How the Fax Machine Maintains Its Popularity

This post was last updated on April 5th, 2016 at 11:13 pm

faxmachinepopularityAlthough a variety of technological innovations and tools continue to make the fax machine seem almost obsolete, there are a number of different elements working together which manage to keep the use of the fax machine alive and well. Undoubtedly, one of the largest factors that drives people to continue using the fax machine is found in the use of the internet fax industry. Options such as Google fax and eFax are essentially cloud products which allow people to be able to send and receive faxes in the form of PDF documents. This makes the fax process more convenient and efficient.

The fax machine is used frequently in other countries which rely on it as a method of communication, such as in Japan where it is still greatly used for business purposes and even to provide warning advisories to surrounding governments. In the United States, every February the fax machine gains a large amount of attention during college football’s National Signing Day. This is due to the countless high school recruits which are required to send their scholarship commitments and agreements via fax. There are also many other situations where the fax continues to be used on a daily basis, such as sending tax documents for business purposes or even getting written approval from doctors for medical procedures.

While there are some that belief that the fax machine has a very short-term relevance in the modern world, it’s undeniable that faxing continues to maintain function. As long as businesses, academic institutions and other facilities require faxes, the method of communication is never going to completely disappear. There are always going to be consumers and customers who are going to rely upon it for some form of communication. This is especially true as the internet fax industry continues to evolve and make faxing documents more convenient. Although faxing as we recognize it may eventually change, there’s still many circumstances where faxing itself will continue to survive.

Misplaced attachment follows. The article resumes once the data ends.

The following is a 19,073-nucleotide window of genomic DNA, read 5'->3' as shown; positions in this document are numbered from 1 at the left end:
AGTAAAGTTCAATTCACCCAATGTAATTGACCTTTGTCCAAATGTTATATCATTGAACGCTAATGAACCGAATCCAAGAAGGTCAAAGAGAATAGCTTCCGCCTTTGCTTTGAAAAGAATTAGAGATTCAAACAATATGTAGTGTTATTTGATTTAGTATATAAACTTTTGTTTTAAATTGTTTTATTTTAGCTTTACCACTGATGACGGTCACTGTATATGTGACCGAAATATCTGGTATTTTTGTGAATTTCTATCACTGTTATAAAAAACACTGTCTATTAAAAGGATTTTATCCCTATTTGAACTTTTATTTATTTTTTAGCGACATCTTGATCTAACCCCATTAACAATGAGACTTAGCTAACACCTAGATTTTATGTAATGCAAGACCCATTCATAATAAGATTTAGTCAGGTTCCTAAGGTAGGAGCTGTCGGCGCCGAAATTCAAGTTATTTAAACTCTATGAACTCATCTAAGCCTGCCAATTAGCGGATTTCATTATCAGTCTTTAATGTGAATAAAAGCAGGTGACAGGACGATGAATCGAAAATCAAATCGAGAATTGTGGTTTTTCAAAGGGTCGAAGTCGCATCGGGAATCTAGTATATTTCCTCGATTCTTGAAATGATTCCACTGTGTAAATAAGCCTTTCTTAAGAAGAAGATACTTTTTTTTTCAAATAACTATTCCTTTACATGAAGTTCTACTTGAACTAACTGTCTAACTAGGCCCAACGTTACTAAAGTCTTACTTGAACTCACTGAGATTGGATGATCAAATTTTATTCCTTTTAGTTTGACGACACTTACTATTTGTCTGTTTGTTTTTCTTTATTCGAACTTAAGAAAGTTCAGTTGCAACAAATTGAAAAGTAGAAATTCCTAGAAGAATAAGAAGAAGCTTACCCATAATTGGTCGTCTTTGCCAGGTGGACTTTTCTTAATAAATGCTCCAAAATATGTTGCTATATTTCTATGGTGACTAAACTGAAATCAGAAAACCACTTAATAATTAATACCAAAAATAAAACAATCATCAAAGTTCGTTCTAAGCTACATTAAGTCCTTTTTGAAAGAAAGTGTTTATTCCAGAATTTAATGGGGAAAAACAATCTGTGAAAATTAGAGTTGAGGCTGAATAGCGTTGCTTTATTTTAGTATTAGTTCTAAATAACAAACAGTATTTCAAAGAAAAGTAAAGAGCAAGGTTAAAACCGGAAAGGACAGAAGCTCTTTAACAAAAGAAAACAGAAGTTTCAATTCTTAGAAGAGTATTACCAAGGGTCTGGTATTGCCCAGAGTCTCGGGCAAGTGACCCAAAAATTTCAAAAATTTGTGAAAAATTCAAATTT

Japan’s Fax Technology Blamed for Poor Mudslide Warning

This post was last updated on April 5th, 2016 at 10:49 pm

japanfaxNew reports claim that Japan’s reliance on the increasingly outdated fax technology may be to blame for the failure of warning citizens about the danger associated with Typhoon Wipha. The Japan Meteorology Agency defined Typhoon Wipha as a strong “once a decade” storm; its strength brought heavy rains that ultimately led to deadly mudslides responsible for the deaths of 28 people and over 20 other individuals that remain unaccounted for.

The issue is that the Tokyo Metropolitan government sent a fax transmission to warn the affected local governments. The Miyake government received the warning and advised all of the residents to evacuate as soon as possible, but the office staff in Izu-Oshima had already left and the officials didn’t see the faxed advisory until almost midnight, six hours later. At this point, it was already deemed too dangerous to ask the residents within the area to leave their homes. Although Japan has one of the world’s fastest internet connections, most of corporate Japan and its officials continue to rely on fax machines. Fax machine technology itself became fairly widespread in Japan during the late 1970s and early 1980s.

Despite the issues associated with using the antiquated version of fax technology, the Tokyo Metropolitan government is still defending its continued use of the methods. They claim that it has worked well in the past and that it hasn’t led to any serious issues previously. One official said that that the government will keep the current fax system in place, but that they have also collected the mobile numbers for disaster prevention and control at the local governments in the area so that they may contact them directly when fax communication fails. The government maintains that sending a fax is the most efficient warning option available because it allows them to transmit all of the advisories at once.